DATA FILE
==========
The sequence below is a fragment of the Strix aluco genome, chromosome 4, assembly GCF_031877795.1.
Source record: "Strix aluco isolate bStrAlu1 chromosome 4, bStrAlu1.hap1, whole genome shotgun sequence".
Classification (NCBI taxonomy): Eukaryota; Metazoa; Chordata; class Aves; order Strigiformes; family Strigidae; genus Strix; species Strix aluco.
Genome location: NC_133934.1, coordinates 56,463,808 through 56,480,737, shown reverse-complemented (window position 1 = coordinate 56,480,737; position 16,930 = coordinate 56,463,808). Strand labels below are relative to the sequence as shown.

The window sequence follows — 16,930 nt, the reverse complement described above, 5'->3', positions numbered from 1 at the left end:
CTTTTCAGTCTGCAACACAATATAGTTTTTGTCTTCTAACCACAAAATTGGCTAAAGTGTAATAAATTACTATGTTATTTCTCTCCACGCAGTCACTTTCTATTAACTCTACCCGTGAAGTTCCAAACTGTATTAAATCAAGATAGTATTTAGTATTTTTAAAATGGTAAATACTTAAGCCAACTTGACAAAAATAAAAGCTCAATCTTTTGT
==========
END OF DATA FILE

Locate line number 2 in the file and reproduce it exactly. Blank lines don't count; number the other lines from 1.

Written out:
Source record: "Strix aluco isolate bStrAlu1 chromosome 4, bStrAlu1.hap1, whole genome shotgun sequence".